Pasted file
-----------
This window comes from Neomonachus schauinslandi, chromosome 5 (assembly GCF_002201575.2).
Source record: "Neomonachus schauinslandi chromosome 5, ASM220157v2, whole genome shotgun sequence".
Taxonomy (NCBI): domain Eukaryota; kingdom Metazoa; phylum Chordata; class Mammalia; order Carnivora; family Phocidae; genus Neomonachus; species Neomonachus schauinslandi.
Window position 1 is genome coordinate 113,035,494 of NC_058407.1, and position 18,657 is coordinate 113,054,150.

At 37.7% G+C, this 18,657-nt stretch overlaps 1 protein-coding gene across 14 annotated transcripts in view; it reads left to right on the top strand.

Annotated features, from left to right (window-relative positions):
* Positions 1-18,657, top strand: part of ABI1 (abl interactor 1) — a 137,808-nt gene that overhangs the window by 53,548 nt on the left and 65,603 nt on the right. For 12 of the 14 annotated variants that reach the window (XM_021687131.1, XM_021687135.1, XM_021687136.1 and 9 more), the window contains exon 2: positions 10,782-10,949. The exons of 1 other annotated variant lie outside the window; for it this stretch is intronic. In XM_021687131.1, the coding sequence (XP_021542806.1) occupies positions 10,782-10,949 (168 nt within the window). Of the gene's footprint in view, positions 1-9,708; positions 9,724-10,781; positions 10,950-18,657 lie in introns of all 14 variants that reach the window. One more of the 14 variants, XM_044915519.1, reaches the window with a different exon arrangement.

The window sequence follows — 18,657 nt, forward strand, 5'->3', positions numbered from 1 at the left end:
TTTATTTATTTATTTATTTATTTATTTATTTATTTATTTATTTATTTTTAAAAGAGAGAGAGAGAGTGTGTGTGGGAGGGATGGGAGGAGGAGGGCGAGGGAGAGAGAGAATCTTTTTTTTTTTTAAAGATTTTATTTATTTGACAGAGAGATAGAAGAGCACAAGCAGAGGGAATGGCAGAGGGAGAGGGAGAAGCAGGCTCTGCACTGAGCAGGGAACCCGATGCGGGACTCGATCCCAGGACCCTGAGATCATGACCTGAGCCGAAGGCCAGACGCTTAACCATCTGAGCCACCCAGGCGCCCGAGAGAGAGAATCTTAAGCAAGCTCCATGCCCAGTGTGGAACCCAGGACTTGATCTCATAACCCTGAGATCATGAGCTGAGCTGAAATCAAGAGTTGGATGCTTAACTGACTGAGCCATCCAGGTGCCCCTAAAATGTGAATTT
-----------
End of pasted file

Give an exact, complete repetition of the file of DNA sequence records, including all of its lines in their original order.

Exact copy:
This window comes from Neomonachus schauinslandi, chromosome 5 (assembly GCF_002201575.2).
Source record: "Neomonachus schauinslandi chromosome 5, ASM220157v2, whole genome shotgun sequence".
Taxonomy (NCBI): domain Eukaryota; kingdom Metazoa; phylum Chordata; class Mammalia; order Carnivora; family Phocidae; genus Neomonachus; species Neomonachus schauinslandi.
Window position 1 is genome coordinate 113,035,494 of NC_058407.1, and position 18,657 is coordinate 113,054,150.

At 37.7% G+C, this 18,657-nt stretch overlaps 1 protein-coding gene across 14 annotated transcripts in view; it reads left to right on the top strand.

Annotated features, from left to right (window-relative positions):
* Positions 1-18,657, top strand: part of ABI1 (abl interactor 1) — a 137,808-nt gene that overhangs the window by 53,548 nt on the left and 65,603 nt on the right. For 12 of the 14 annotated variants that reach the window (XM_021687131.1, XM_021687135.1, XM_021687136.1 and 9 more), the window contains exon 2: positions 10,782-10,949. The exons of 1 other annotated variant lie outside the window; for it this stretch is intronic. In XM_021687131.1, the coding sequence (XP_021542806.1) occupies positions 10,782-10,949 (168 nt within the window). Of the gene's footprint in view, positions 1-9,708; positions 9,724-10,781; positions 10,950-18,657 lie in introns of all 14 variants that reach the window. One more of the 14 variants, XM_044915519.1, reaches the window with a different exon arrangement.

The window sequence follows — 18,657 nt, forward strand, 5'->3', positions numbered from 1 at the left end:
TTTATTTATTTATTTATTTATTTATTTATTTATTTATTTATTTATTTTTAAAAGAGAGAGAGAGAGTGTGTGTGGGAGGGATGGGAGGAGGAGGGCGAGGGAGAGAGAGAATCTTTTTTTTTTTTAAAGATTTTATTTATTTGACAGAGAGATAGAAGAGCACAAGCAGAGGGAATGGCAGAGGGAGAGGGAGAAGCAGGCTCTGCACTGAGCAGGGAACCCGATGCGGGACTCGATCCCAGGACCCTGAGATCATGACCTGAGCCGAAGGCCAGACGCTTAACCATCTGAGCCACCCAGGCGCCCGAGAGAGAGAATCTTAAGCAAGCTCCATGCCCAGTGTGGAACCCAGGACTTGATCTCATAACCCTGAGATCATGAGCTGAGCTGAAATCAAGAGTTGGATGCTTAACTGACTGAGCCATCCAGGTGCCCCTAAAATGTGAATTT